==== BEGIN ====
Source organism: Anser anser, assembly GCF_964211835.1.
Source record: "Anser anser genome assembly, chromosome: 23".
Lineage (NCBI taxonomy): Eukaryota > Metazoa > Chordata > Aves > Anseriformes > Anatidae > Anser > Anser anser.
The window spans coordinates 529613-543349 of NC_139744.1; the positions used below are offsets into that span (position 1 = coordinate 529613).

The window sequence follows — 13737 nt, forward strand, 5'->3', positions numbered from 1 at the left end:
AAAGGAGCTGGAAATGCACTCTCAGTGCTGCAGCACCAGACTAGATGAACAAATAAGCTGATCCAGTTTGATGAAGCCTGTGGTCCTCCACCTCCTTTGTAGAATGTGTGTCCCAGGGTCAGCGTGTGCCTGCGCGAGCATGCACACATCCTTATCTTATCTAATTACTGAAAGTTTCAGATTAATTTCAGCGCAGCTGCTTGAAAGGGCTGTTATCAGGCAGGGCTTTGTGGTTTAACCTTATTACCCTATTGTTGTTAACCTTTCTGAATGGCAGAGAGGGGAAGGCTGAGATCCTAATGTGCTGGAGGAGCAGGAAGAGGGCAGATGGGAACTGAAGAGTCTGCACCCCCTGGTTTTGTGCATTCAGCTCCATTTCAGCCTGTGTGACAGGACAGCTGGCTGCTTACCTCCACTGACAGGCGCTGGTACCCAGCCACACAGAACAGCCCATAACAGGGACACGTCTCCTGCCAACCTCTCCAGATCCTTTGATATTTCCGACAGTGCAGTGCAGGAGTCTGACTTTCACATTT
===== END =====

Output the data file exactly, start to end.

Source organism: Anser anser, assembly GCF_964211835.1.
Source record: "Anser anser genome assembly, chromosome: 23".
Lineage (NCBI taxonomy): Eukaryota > Metazoa > Chordata > Aves > Anseriformes > Anatidae > Anser > Anser anser.
The window spans coordinates 529613-543349 of NC_139744.1; the positions used below are offsets into that span (position 1 = coordinate 529613).

The window sequence follows — 13737 nt, forward strand, 5'->3', positions numbered from 1 at the left end:
AAAGGAGCTGGAAATGCACTCTCAGTGCTGCAGCACCAGACTAGATGAACAAATAAGCTGATCCAGTTTGATGAAGCCTGTGGTCCTCCACCTCCTTTGTAGAATGTGTGTCCCAGGGTCAGCGTGTGCCTGCGCGAGCATGCACACATCCTTATCTTATCTAATTACTGAAAGTTTCAGATTAATTTCAGCGCAGCTGCTTGAAAGGGCTGTTATCAGGCAGGGCTTTGTGGTTTAACCTTATTACCCTATTGTTGTTAACCTTTCTGAATGGCAGAGAGGGGAAGGCTGAGATCCTAATGTGCTGGAGGAGCAGGAAGAGGGCAGATGGGAACTGAAGAGTCTGCACCCCCTGGTTTTGTGCATTCAGCTCCATTTCAGCCTGTGTGACAGGACAGCTGGCTGCTTACCTCCACTGACAGGCGCTGGTACCCAGCCACACAGAACAGCCCATAACAGGGACACGTCTCCTGCCAACCTCTCCAGATCCTTTGATATTTCCGACAGTGCAGTGCAGGAGTCTGACTTTCACATTT